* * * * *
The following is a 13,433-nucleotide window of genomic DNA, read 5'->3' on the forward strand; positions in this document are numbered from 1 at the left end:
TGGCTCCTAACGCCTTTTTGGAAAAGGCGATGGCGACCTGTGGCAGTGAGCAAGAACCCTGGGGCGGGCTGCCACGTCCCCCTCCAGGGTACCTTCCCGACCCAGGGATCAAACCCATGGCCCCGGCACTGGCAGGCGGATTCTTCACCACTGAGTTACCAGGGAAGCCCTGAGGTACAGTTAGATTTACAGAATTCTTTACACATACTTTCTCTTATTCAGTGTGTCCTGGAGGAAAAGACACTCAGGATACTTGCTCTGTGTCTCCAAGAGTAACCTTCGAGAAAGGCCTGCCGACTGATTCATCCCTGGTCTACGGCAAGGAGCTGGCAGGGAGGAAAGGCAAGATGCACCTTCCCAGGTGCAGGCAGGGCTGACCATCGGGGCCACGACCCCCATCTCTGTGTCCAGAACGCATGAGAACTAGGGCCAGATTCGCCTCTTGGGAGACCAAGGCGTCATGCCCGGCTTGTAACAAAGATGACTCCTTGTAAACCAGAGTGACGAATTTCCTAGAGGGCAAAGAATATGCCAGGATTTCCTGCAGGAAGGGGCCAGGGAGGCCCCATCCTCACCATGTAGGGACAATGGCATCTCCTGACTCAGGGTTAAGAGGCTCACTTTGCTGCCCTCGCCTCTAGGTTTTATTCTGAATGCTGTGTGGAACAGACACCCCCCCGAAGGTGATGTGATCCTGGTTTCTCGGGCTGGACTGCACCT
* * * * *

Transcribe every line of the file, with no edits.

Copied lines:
The following is a 13,433-nucleotide window of genomic DNA, read 5'->3' on the forward strand; positions in this document are numbered from 1 at the left end:
TGGCTCCTAACGCCTTTTTGGAAAAGGCGATGGCGACCTGTGGCAGTGAGCAAGAACCCTGGGGCGGGCTGCCACGTCCCCCTCCAGGGTACCTTCCCGACCCAGGGATCAAACCCATGGCCCCGGCACTGGCAGGCGGATTCTTCACCACTGAGTTACCAGGGAAGCCCTGAGGTACAGTTAGATTTACAGAATTCTTTACACATACTTTCTCTTATTCAGTGTGTCCTGGAGGAAAAGACACTCAGGATACTTGCTCTGTGTCTCCAAGAGTAACCTTCGAGAAAGGCCTGCCGACTGATTCATCCCTGGTCTACGGCAAGGAGCTGGCAGGGAGGAAAGGCAAGATGCACCTTCCCAGGTGCAGGCAGGGCTGACCATCGGGGCCACGACCCCCATCTCTGTGTCCAGAACGCATGAGAACTAGGGCCAGATTCGCCTCTTGGGAGACCAAGGCGTCATGCCCGGCTTGTAACAAAGATGACTCCTTGTAAACCAGAGTGACGAATTTCCTAGAGGGCAAAGAATATGCCAGGATTTCCTGCAGGAAGGGGCCAGGGAGGCCCCATCCTCACCATGTAGGGACAATGGCATCTCCTGACTCAGGGTTAAGAGGCTCACTTTGCTGCCCTCGCCTCTAGGTTTTATTCTGAATGCTGTGTGGAACAGACACCCCCCCGAAGGTGATGTGATCCTGGTTTCTCGGGCTGGACTGCACCT